Thursday, October 21, 2010
Title: Thaph’ uluju: Iqoqo lezindatshana, Ilifa lakho
Author: short stories in Ndebele by written by various authors
Editor: by Barbara C. Nkala, 2010
Publisher: Radiant Publishing Company, Harare, 2010
(A preview by Jerry Zondo)
How I got my stories included in the new Ndebele short story anthology, Thaph’ uluju: Iqoqo lezindatshana, is both a sad and good story.
I attended the Zimbabwe Book Publishers Association Prize giving on a day in 2007 at the Crowne Plaza in Harare and there were winning entries for English and Shona but there was nothing for Ndebele. On asking why, we were all told that there had been no entries for Ndebele in all of 2007. So no literary texts had been published in Zimbabwew in all 2007! That was not enough because another warning came: If Ndebele writers continued to sit on their laurels, they would be nothing again in 2008, 2009 and 2010!
As Ndebele writers, we all felt sombre and started reflecting a lot. We talked at the foyer and resolved that we would do something about it. I had never written a short story before. I had by then published one poem only in Giya Mthwakazi 1990. All my other poems were in school texts books between form 1 and form 4 and in the web site Poetry. A friend would ask me to write a précis on Ndebele Literature and on a couple of prominent authors in Ndebele for his blog and I would agree. I even got an offer to do a chapter for a book on Zimbabwean literature in Ndebele. But writing a short story? A story for someone else to read and review!
The publishing houses in Zimbabwe do not seem to want poetry in Ndebele, and that is where I do well! Thulani Moyo said he would write a novel manuscript and send it to one publisher. I said I would compile short stories for the other publisher and children’s stories for yet another publisher. Eventually it did not work out well with all these publishers. One of them said they had no Ndebele editor in 2007-2008.
Eventually, Virginia Phiri convinced Barbara Makhalisa to use her Radiant Publishing company for a Ndebele publication. Makhalisa took up the challenge and invited short stories in Ndebele. She would only accept stories from the 2008 to 2010 experiences… the economic melt down, the queue culture, the empty shelves, getting petrol through coupons form the UK and many more.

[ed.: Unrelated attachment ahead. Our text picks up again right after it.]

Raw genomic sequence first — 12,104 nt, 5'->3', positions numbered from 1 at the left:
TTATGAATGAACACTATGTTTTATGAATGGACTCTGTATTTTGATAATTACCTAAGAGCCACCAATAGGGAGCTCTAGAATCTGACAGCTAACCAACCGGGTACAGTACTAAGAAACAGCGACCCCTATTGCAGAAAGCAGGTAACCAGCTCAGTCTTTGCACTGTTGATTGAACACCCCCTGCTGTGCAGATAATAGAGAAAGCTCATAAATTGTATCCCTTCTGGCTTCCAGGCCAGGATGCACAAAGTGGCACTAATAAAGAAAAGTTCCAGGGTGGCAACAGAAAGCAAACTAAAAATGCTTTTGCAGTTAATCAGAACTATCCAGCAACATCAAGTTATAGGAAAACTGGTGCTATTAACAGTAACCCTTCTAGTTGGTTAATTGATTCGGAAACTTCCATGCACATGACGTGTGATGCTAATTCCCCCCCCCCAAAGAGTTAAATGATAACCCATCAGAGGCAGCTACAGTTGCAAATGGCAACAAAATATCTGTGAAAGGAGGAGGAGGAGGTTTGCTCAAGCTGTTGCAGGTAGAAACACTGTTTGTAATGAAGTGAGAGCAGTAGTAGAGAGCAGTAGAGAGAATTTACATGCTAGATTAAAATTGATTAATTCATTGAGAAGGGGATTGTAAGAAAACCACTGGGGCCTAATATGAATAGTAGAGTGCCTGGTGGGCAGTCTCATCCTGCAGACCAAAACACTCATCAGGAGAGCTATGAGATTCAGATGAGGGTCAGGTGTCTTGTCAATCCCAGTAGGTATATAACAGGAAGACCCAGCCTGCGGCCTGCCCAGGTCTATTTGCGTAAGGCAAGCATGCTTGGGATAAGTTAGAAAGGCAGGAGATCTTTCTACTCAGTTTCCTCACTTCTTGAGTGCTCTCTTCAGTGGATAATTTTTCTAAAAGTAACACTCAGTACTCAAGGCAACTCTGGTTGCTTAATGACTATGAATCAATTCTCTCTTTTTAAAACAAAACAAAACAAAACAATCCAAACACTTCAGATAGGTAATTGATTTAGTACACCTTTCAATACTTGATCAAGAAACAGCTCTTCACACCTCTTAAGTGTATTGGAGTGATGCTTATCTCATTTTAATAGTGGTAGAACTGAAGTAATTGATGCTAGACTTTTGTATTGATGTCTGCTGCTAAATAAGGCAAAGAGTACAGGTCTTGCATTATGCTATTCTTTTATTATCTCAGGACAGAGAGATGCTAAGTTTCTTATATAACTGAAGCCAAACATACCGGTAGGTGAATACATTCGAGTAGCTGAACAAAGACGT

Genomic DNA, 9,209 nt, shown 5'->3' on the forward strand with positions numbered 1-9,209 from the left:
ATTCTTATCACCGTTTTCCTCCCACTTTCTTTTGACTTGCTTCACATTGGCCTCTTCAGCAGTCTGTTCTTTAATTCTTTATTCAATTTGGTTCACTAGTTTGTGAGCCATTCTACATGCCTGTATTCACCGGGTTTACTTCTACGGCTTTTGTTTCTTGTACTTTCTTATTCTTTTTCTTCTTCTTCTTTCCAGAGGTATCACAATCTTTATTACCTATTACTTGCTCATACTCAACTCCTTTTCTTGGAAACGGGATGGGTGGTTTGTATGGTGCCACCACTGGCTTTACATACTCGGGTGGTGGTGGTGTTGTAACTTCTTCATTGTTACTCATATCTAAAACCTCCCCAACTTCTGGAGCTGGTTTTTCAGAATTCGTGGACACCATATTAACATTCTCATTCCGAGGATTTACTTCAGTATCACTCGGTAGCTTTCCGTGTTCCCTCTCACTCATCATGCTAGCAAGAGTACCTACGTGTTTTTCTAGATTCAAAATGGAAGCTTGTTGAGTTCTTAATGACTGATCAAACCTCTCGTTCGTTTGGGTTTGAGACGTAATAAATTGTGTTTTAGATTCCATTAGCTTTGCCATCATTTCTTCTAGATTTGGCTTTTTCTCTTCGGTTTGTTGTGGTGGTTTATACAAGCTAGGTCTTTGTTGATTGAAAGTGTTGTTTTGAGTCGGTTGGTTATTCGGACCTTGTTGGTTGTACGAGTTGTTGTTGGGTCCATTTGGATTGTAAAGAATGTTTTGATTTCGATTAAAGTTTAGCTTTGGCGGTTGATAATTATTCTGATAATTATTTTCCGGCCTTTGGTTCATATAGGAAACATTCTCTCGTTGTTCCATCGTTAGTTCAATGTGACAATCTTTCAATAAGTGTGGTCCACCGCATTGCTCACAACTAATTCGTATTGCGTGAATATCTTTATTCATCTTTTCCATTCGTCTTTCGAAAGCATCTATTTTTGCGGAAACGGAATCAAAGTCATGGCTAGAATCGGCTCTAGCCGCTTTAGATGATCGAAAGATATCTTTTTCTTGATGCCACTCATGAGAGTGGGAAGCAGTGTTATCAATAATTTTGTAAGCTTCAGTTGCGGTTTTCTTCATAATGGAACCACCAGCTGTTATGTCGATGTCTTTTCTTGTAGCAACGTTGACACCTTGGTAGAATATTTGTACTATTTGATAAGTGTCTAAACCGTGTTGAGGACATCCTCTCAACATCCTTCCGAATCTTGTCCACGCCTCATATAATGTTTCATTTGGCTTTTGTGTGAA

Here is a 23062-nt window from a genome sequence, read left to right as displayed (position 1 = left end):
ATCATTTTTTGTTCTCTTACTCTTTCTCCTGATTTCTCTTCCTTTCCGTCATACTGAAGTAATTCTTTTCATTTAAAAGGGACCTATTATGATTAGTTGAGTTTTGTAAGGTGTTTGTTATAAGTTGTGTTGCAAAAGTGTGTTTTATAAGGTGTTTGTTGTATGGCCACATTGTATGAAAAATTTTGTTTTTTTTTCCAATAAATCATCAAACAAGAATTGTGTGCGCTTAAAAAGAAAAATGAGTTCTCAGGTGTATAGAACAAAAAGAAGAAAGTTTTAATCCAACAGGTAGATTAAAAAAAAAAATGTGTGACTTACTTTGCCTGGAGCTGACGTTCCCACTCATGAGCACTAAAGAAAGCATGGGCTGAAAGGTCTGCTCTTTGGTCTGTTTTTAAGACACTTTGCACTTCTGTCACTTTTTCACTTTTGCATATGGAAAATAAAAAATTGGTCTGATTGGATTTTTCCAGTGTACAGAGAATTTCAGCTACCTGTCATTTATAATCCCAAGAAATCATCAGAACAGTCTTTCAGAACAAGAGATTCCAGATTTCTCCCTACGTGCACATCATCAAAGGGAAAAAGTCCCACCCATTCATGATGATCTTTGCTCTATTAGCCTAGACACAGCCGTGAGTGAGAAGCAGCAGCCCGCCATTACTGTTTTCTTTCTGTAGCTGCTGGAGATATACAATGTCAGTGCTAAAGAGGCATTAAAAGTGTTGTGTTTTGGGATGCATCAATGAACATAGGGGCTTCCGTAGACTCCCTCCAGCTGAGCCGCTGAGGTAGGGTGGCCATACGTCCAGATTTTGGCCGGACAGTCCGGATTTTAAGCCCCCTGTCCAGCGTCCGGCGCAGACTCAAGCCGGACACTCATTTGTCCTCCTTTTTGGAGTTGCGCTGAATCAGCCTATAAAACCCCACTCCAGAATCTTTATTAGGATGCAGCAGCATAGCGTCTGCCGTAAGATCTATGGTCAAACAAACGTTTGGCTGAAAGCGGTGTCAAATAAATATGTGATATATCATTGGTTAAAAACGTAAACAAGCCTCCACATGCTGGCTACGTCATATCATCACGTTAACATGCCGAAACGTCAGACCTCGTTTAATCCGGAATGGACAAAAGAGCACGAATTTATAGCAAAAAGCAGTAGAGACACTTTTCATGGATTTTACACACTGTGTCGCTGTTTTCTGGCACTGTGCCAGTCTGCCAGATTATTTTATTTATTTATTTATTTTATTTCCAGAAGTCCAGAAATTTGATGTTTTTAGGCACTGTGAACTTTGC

That is how my six short stories came to be part of the Thaph’ uluju manuscript!
I wanted my stories to be different. They probably are, and may provide that element that Ndebele writing has always missed. Short stories in Ndebele have come from Isaac Mpofu in his anthology UMaweni. From Ndebele students of the 2005 stream at UZ on Hiv/Aids. They present the scourge from the sociology and psychology of the student. From Zimbabwe Women Writers organization with 2005’s Vus’ Inkophe edited by Makhalisa. The Zimbabwean Women writers express their views on diverse issues but with an additional voice of advocacy for women’s rights and the democratization of economic, political and social spaces for women in Zimbabwe.
Thaph’ uluju consists of 27 stories in 275 pages, the largest copy in Ndebele to date! The stories are from five men and thirteen women authors, new and established. They look at a wide range of Ndebele experiences (and some sound so actual) connected with the years 2007 to 2010. There will be the story that will of course look at events before that period, like “Ngubani Iqhawe?” (Who is a hero?) which is based on the Zimbabwean liberation war.
Various authors now place incidents and events within specific time period. Actual dates are mentioned, a departure from Ndebele writing where publishing houses have been in the past hiding the year of the story (for example by deleting dates on letters written to protagonists or antagonists - leaving the letters timeless for an unknown reason!). The stories now fit and sit in 2007, 2008, 2009, and 2010 bringing a new realism and concretisation of themes in Ndebele.